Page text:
WESTERLY — Westerly resident Ann Kerrigan-Amaral competed in her first walking race seven years ago, when she was 55. She hopes to do so for the rest of her life and without the aid of a walker.
“At 61, I’m in the prime of my life,” Kerrigan-Amaral said. “I know I’ll be able to do it my whole life. And I surely hope I won’t need a walker to do it. That’s the goal. I want to get older gracefully.”
Her first competitive walking race was the Blessing of the Fleet race in 2007 on a 10-mile course through historic Narragansett — an annual mid-summer event for the past 42 years. It is listed as one of the top three races at that distance in New England.
There is a separate race for runners and for walkers. A total of 3,065 competitors finished in 2013 — 2,706 runners and 359 walkers. There were more than 700 participants in her inaugural 10-mile walk in 2007.
The 2013 walkers ranged in age from 9 into the 80s. The overall winners the past four years are now 60 (male) and 53 (his wife). Kerrigan-Amaral only races at this annual event. She finished third overall three times (2007, 2009, 2013), second overall three times (2008, 2010, 2011) and fourth once (2012). She was the top female finisher twice (2011, 2013). Her 2013 time for the 10-mile walk was 1 hour, 50 minutes and 41 seconds.
“I had done the Blessing of the Fleet 10-mile run twice before I first tried the 10-mile walk in 2007,” KerriganAmaral said. “I had no idea how I’d do. I started out just looking ahead and walking as fast as I could. About halfway through I wondered where everybody was.
“Around the 7 or 8-mile marker, a woman spectator yelled out to me, ‘You go lady; you’re number three.’ I looked back and saw a big crowd of walkers behind me. So I did finish third overall. But my family was not at the finish line. I’d told them to meet me there in a few hours so they wound up arriving late.
“I do it for fun. But I really would like to win the whole race at least once. I’ve always described myself as noncompetitive, but I guess I do have a bit of competitiveness when it comes to this race.”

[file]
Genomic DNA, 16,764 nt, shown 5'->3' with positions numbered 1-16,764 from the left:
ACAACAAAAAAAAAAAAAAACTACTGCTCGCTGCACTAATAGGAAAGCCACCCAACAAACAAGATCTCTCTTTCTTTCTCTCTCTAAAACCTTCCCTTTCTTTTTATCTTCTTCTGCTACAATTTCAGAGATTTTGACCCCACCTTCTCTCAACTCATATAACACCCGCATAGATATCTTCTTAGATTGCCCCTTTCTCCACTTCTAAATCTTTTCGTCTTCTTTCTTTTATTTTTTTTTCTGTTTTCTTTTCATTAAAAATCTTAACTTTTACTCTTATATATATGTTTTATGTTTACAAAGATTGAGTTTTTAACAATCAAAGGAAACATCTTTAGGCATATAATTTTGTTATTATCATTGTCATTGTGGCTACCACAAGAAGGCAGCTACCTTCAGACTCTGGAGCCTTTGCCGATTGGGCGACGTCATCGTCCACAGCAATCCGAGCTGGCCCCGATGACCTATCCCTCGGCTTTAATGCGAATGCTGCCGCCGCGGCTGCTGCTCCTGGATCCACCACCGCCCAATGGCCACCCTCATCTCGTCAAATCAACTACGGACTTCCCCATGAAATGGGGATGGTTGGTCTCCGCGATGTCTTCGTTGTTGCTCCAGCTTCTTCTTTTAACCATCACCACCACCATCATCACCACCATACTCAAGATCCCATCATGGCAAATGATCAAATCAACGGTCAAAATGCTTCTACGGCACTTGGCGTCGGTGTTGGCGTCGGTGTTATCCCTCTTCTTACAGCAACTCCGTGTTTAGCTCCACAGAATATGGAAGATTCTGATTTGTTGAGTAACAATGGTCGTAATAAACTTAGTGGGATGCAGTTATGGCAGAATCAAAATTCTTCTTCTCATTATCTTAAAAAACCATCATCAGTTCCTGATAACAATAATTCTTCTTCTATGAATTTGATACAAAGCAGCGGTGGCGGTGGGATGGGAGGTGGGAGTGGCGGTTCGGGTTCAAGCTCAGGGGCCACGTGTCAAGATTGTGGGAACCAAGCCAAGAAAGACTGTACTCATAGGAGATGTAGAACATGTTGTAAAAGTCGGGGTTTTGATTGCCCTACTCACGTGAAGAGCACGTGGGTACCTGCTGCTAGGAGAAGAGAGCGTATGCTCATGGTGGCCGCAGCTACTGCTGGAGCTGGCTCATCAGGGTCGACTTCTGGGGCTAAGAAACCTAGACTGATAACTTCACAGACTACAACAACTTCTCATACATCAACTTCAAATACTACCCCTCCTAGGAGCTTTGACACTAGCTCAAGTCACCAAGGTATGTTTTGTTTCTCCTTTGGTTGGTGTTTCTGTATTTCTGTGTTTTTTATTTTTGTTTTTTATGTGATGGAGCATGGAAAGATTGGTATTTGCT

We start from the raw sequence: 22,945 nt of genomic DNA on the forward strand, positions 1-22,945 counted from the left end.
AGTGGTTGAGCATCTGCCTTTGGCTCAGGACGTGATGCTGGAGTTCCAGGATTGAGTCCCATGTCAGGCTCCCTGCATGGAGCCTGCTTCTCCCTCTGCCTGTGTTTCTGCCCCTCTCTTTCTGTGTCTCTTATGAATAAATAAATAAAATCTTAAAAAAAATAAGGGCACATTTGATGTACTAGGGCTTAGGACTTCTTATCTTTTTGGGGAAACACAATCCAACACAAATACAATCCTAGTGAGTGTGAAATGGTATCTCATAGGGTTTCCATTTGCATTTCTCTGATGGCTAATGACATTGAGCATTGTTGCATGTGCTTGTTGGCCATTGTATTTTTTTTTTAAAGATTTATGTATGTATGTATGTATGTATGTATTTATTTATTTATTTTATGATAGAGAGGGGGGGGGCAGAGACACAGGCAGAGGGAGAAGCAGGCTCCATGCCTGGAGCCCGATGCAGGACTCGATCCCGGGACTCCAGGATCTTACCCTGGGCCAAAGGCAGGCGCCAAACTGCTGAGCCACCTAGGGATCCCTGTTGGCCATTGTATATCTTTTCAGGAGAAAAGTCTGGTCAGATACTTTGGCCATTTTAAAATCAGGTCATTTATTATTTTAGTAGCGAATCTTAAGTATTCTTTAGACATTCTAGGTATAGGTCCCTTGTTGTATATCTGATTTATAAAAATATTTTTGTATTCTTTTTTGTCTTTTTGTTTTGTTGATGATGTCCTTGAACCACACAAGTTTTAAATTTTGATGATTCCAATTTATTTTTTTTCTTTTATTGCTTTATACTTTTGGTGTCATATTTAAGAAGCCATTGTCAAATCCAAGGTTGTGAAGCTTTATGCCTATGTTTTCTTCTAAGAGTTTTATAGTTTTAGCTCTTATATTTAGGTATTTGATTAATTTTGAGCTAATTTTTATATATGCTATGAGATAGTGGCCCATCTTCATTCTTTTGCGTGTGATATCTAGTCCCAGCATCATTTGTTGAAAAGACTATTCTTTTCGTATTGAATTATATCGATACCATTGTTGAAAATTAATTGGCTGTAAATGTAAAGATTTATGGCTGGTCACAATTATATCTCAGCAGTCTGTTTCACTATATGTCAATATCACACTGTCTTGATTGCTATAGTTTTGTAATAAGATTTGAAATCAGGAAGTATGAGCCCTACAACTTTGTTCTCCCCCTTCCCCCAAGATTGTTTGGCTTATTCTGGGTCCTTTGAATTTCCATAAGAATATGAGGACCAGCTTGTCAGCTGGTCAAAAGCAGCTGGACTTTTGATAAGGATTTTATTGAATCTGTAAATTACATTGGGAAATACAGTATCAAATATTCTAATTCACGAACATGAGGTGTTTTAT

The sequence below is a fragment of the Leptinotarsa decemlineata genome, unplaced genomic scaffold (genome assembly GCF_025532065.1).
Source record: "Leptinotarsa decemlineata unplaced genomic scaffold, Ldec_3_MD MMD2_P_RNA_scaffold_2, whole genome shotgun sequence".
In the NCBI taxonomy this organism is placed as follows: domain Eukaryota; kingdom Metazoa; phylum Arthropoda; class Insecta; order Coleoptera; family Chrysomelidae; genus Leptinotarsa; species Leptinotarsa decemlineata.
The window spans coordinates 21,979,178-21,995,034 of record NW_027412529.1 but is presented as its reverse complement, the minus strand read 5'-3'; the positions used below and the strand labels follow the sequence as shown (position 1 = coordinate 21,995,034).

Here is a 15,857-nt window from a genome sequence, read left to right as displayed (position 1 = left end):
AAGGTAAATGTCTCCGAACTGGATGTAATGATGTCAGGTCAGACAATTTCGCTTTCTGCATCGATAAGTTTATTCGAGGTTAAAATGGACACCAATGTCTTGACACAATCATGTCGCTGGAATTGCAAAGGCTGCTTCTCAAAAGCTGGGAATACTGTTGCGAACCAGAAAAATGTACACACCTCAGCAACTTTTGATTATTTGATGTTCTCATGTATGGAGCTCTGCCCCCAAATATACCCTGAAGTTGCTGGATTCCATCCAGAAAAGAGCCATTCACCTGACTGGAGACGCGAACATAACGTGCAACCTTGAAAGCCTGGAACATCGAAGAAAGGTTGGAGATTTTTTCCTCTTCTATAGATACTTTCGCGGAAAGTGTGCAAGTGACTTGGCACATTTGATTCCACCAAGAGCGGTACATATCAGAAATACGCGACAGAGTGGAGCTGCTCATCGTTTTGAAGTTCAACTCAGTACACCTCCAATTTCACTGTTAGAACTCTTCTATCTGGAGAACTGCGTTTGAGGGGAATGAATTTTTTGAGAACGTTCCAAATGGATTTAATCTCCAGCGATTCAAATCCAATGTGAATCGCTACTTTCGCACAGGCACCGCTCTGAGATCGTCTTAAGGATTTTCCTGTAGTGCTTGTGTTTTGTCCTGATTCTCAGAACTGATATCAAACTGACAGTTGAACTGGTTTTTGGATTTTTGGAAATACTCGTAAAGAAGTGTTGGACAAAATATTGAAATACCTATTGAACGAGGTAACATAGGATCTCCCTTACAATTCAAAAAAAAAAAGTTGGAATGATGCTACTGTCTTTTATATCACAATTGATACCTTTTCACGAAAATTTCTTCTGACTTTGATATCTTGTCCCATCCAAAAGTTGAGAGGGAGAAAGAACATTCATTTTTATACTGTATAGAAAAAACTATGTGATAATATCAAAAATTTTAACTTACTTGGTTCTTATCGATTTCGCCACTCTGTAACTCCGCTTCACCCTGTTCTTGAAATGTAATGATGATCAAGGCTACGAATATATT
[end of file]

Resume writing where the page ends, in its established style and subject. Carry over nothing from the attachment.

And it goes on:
Kerrigan-Amaral grew up with neither opportunities to compete in high school sports nor expectations to be athletic thereafter. She graduated in 1970 from Hope High School in Providence and in 1974 from URI with a degree in education and psychology.
“There were no competitive sports for girls at Hope High,” Kerrigan-Amaral said. “They only allowed us to walk around the track. To run wouldn’t have been ‘feminine.’ I say that to women today and they just can’t imagine it.”
Kerrigan-Amaral is a career professional in human resources and has worked for Pfizer the past 12 years as part of their global human resource network. She resides in Westerly with her husband Gil (an avid bicyclist) and is the mother of two sons Greg and Bryan, both of whom played basketball at Westerly High and are UConn graduates.
Kerrigan-Amaral said she always ran — as a jogger and even twice as a runner in the Blessing of the Fleet 10-mile run. She hurt her back, had disk surgery and was told not to run anymore.
“I was not going to sit still,” Kerrigan-Amaral said. “I started walking a bit around the track at Westerly High and ran (walked) into Joe Light, who is known by many as the ‘Westerly Walker.’ He said you should try walking-races. He showed me some techniques. He’s been my inspiration ever since.
“I still walk like a duck — it’s my own version. But I’ve got my rhythm down and I’m fast.”
She does not train by walking. She said she uses the treadmill in her home for 45 minutes almost every day. And she sets the speed high (between 4.7 and 5.0) to move as fast as a runner.
“I’ve always enjoyed exercise,” Kerrigan-Amaral said. “It makes me feel good. I try to fit it in when I can do it; otherwise it’s too much of an effort. My treadmill is always there. I don’t have to worry about the weather — it doesn’t matter.”
She has been exercising since her 20s and walking competitively since her mid-50s. She said that has been a key in maintaining good health and a very busy schedule as a working professional and a wife and mother.
“It has increased my stamina,” Kerrigan-Amaral said. “I don’t get tired. I have tremendous energy — always have. I like the fact that I can do things. Overall I’m healthy. But with my prior back problems I don’t take chances. I don’t have the time to be laid up.
“I can’t walk slowly. Like when I’m in Manhattan, I really get annoyed on a crowded street. I walk in only one race a year. I feel like I’ve proven something to myself.
“Why do I do it? It’s simple. I don’t need fancy equipment. It works for me. I just like it.”
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